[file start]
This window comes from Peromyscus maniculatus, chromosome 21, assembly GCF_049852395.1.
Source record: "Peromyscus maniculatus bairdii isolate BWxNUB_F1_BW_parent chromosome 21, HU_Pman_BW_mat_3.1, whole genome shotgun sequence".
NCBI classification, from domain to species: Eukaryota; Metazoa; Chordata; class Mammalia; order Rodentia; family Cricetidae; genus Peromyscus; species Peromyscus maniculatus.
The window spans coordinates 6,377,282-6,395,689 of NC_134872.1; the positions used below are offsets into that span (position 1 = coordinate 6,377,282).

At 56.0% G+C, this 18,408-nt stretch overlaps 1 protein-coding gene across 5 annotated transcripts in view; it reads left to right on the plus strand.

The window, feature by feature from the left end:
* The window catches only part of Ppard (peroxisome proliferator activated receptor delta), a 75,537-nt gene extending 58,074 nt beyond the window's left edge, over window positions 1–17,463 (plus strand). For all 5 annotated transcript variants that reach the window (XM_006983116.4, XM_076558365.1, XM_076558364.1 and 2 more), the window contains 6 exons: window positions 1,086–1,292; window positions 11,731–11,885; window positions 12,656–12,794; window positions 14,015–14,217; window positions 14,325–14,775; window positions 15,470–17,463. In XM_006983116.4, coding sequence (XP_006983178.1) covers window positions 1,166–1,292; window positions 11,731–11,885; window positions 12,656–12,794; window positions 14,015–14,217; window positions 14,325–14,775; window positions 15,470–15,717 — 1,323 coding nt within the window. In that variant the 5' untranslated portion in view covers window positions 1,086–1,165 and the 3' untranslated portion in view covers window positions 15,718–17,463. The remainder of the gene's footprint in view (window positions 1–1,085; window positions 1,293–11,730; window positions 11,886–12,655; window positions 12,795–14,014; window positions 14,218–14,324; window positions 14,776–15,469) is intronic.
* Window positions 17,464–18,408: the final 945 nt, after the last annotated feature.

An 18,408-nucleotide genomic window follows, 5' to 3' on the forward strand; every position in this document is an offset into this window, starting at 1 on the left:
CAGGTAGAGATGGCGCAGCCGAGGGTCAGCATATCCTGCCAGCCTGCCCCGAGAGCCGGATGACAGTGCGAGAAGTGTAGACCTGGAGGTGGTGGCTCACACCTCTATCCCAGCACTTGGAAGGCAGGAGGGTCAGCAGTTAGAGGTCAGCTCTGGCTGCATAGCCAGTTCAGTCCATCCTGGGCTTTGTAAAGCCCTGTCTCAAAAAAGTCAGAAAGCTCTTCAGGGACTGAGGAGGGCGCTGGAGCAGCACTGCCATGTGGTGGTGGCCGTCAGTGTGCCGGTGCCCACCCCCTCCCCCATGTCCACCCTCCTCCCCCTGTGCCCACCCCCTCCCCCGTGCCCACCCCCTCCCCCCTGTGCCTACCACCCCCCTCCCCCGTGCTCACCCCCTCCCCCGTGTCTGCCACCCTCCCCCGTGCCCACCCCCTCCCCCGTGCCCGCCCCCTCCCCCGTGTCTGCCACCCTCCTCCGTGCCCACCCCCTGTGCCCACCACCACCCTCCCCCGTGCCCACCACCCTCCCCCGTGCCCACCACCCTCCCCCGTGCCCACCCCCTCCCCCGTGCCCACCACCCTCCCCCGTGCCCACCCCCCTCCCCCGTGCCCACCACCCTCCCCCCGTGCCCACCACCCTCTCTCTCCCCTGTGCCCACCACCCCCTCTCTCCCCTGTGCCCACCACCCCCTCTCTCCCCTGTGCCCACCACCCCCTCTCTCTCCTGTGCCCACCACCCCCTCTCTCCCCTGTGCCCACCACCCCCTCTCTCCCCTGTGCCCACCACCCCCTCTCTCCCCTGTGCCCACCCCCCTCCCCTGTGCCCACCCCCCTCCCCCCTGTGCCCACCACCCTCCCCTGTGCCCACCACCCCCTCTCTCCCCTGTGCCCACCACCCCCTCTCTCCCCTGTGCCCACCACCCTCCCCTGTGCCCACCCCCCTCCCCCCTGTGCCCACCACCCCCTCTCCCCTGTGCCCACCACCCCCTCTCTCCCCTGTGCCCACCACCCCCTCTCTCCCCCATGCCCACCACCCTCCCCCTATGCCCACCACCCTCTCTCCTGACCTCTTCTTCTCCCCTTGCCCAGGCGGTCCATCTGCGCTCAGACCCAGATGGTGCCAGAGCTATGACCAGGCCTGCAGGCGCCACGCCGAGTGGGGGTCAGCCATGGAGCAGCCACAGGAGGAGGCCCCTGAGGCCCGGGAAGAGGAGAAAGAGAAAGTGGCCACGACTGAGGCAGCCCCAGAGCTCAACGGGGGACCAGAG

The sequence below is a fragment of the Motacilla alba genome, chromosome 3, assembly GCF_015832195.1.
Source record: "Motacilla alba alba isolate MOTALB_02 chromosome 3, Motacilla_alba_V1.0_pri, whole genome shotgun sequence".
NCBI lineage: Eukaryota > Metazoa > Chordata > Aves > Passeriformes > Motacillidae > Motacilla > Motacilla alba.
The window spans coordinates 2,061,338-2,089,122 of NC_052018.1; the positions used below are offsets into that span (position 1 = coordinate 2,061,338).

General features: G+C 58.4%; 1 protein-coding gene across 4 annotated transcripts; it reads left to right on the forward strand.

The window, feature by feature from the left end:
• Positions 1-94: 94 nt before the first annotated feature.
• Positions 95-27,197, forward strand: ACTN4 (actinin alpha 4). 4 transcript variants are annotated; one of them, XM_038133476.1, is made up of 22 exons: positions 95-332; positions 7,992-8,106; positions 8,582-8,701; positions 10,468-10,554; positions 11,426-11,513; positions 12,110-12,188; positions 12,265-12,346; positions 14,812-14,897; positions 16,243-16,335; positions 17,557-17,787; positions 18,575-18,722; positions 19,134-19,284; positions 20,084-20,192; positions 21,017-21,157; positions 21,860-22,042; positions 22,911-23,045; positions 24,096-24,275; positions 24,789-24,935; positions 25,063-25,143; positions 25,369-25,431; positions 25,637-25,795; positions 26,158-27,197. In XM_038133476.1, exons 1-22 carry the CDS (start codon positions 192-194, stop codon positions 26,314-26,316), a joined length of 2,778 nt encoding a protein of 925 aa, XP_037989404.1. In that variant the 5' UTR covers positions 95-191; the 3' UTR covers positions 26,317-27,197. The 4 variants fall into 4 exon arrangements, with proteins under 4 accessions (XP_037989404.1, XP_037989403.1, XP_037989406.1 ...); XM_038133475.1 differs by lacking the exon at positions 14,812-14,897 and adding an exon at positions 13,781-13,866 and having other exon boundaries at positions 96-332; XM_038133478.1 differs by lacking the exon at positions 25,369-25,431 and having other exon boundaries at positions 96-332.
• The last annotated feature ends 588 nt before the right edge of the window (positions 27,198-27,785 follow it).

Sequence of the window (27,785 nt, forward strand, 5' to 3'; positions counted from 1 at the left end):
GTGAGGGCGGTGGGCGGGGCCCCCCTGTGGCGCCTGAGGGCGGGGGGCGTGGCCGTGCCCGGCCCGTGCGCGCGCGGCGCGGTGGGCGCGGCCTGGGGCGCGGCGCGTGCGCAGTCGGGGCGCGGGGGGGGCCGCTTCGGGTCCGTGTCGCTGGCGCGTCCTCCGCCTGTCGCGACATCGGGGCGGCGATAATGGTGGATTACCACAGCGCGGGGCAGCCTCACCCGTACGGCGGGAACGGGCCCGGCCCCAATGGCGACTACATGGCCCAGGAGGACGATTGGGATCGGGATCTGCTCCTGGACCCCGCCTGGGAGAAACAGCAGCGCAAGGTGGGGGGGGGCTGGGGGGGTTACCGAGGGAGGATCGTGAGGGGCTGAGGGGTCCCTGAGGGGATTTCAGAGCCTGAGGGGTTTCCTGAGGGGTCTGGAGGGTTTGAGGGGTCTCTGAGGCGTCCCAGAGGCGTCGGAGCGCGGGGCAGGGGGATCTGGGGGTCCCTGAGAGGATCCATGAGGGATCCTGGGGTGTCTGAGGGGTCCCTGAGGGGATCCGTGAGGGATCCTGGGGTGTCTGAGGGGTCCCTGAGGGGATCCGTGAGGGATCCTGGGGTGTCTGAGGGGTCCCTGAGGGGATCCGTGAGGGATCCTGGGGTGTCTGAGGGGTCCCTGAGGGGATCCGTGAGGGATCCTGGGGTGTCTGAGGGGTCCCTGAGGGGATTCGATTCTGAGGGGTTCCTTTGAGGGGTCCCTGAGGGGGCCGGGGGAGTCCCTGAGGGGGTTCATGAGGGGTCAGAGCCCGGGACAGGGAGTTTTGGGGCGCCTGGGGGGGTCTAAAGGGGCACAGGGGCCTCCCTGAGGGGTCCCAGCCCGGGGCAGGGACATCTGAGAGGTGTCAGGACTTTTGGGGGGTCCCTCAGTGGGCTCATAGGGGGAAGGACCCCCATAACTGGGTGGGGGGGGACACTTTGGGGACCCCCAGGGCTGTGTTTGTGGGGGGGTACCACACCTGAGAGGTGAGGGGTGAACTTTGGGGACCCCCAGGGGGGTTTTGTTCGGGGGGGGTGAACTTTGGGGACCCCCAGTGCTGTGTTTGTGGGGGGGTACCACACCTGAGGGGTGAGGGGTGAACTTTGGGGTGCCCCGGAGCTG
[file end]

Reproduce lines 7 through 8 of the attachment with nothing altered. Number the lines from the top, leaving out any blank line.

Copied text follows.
* The window catches only part of Ppard (peroxisome proliferator activated receptor delta), a 75,537-nt gene extending 58,074 nt beyond the window's left edge, over window positions 1–17,463 (plus strand). For all 5 annotated transcript variants that reach the window (XM_006983116.4, XM_076558365.1, XM_076558364.1 and 2 more), the window contains 6 exons: window positions 1,086–1,292; window positions 11,731–11,885; window positions 12,656–12,794; window positions 14,015–14,217; window positions 14,325–14,775; window positions 15,470–17,463. In XM_006983116.4, coding sequence (XP_006983178.1) covers window positions 1,166–1,292; window positions 11,731–11,885; window positions 12,656–12,794; window positions 14,015–14,217; window positions 14,325–14,775; window positions 15,470–15,717 — 1,323 coding nt within the window. In that variant the 5' untranslated portion in view covers window positions 1,086–1,165 and the 3' untranslated portion in view covers window positions 15,718–17,463. The remainder of the gene's footprint in view (window positions 1–1,085; window positions 1,293–11,730; window positions 11,886–12,655; window positions 12,795–14,014; window positions 14,218–14,324; window positions 14,776–15,469) is intronic.
* Window positions 17,464–18,408: the final 945 nt, after the last annotated feature.